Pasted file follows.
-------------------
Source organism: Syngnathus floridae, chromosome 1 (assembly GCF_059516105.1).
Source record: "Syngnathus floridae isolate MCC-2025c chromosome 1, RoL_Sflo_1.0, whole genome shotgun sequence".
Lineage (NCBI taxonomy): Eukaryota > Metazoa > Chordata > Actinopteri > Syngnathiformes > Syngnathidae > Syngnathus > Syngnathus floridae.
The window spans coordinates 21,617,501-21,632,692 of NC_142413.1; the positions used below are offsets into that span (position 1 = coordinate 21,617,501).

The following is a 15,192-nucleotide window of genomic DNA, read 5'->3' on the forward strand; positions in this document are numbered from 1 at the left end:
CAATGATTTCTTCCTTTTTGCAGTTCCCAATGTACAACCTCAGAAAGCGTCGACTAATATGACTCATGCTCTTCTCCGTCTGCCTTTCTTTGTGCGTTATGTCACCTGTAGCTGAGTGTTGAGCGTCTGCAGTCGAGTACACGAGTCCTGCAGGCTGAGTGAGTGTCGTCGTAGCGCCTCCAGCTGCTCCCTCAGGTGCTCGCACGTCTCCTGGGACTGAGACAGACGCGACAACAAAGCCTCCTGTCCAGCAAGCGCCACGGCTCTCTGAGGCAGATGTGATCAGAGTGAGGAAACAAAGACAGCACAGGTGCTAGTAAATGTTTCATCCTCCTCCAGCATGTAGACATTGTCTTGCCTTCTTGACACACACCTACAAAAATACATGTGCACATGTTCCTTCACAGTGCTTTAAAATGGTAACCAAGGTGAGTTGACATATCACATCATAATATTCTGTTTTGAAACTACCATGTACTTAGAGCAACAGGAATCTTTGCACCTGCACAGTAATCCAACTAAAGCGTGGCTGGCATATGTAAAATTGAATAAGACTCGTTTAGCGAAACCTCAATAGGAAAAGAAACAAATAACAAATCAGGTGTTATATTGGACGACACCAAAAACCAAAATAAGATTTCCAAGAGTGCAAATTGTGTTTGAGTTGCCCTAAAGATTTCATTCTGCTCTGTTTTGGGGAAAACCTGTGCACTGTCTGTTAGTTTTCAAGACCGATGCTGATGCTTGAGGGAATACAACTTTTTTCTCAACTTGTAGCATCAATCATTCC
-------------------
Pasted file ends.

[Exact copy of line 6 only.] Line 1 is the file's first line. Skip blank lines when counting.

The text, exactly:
CAATGATTTCTTCCTTTTTGCAGTTCCCAATGTACAACCTCAGAAAGCGTCGACTAATATGACTCATGCTCTTCTCCGTCTGCCTTTCTTTGTGCGTTATGTCACCTGTAGCTGAGTGTTGAGCGTCTGCAGTCGAGTACACGAGTCCTGCAGGCTGAGTGAGTGTCGTCGTAGCGCCTCCAGCTGCTCCCTCAGGTGCTCGCACGTCTCCTGGGACTGAGACAGACGCGACAACAAAGCCTCCTGTCCAGCAAGCGCCACGGCTCTCTGAGGCAGATGTGATCAGAGTGAGGAAACAAAGACAGCACAGGTGCTAGTAAATGTTTCATCCTCCTCCAGCATGTAGACATTGTCTTGCCTTCTTGACACACACCTACAAAAATACATGTGCACATGTTCCTTCACAGTGCTTTAAAATGGTAACCAAGGTGAGTTGACATATCACATCATAATATTCTGTTTTGAAACTACCATGTACTTAGAGCAACAGGAATCTTTGCACCTGCACAGTAATCCAACTAAAGCGTGGCTGGCATATGTAAAATTGAATAAGACTCGTTTAGCGAAACCTCAATAGGAAAAGAAACAAATAACAAATCAGGTGTTATATTGGACGACACCAAAAACCAAAATAAGATTTCCAAGAGTGCAAATTGTGTTTGAGTTGCCCTAAAGATTTCATTCTGCTCTGTTTTGGGGAAAACCTGTGCACTGTCTGTTAGTTTTCAAGACCGATGCTGATGCTTGAGGGAATACAACTTTTTTCTCAACTTGTAGCATCAATCATTCC